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CFC Hears Protest of AbilityOne Award, Issues TRO


The Court of Federal Claims exercised jurisdiction over a protest involving the AbilityOne Program because the protest concerned a government procurement that resulted in the award of a contract by a federal agency. The post-award protest involved an acquisition of custodial and grounds maintenance services by the General Services Administration and the Committee for Purchase From People Who Are Blind or Severely Disabled pursuant to the AbilityOne Program (41 USC 46-48c). GSA and the Committee engaged a third party called NISH to "represent" nonprofit agencies serving people with disabilities in dealing with the Committee, evaluate potential nonprofit contractors, and make award recommendations to the Committee. The protester challenged several aspects of NISH's evaluation and award recommendation and sought a temporary restraining order. The government moved to dismiss, arguing the CFC lacked jurisdiction because the protester did not directly challenge any conduct on the part of GSA or the Committee.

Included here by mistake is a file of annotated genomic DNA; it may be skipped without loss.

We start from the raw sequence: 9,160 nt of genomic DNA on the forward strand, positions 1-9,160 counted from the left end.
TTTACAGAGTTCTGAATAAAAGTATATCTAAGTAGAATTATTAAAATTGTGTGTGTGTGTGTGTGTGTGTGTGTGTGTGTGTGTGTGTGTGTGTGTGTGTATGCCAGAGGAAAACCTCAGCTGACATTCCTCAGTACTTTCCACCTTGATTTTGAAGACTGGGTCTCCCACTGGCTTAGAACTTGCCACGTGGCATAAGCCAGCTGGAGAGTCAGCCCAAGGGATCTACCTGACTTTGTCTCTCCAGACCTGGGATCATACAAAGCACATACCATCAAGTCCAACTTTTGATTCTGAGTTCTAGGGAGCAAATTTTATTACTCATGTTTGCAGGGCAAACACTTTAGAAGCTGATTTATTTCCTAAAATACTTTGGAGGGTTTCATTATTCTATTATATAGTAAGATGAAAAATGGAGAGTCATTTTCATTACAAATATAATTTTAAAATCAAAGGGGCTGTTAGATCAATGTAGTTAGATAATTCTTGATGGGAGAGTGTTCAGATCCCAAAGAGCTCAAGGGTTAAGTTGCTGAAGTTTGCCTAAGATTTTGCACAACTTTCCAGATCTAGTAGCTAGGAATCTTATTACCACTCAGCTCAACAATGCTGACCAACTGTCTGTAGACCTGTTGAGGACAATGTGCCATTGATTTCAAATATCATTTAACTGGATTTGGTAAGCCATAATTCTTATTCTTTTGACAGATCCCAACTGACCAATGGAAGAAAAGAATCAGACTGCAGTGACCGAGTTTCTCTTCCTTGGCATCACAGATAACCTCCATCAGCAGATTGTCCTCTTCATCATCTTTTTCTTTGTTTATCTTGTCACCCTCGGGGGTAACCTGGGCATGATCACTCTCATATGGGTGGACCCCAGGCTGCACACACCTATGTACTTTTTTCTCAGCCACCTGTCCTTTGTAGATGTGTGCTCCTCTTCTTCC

Serious Legal Questions


However, the court "clearly" had jurisdiction to the extent the protester was challenging the actions of GSA working in concert with the Committee. Under the Tucker Act, the CFC has jurisdiction "to render judgment on an action ... in connection with a procurement or a proposed procurement" (28 USC 1491(b)(1)), and the Court of Appeals for the Federal Circuit has defined the term "procurement" broadly. Here, when GSA "determined a need" for services for the government and the Committee listed those services on the Procurement List, a federal procurement was under way. GSA and the Committee also acted "in connection with" a procurement when they engaged NISH and considered and adopted its recommendations. After balancing the relevant factors, the court granted the protester's request for a TRO. The protester's allegations of failure to follow the evaluation scheme, inaccurate evaluation findings, conflicts of interest, and favoritism presented "quintessential issues of fact" which could best be resolved following deposition testimony or an evidentiary hearing, and the protester raised "serious legal questions" about the evaluation and ranking. (Bona Fide Conglomerate, Inc. v. U.S., FedCl, 55 CCF 79,484)




















































 






 

 

(The news featured above is a selection from the news covered in the Government Contracts Report Letter, which is published weekly and distributed to subscribers of the Government Contracts Reporter. )

     
  
 

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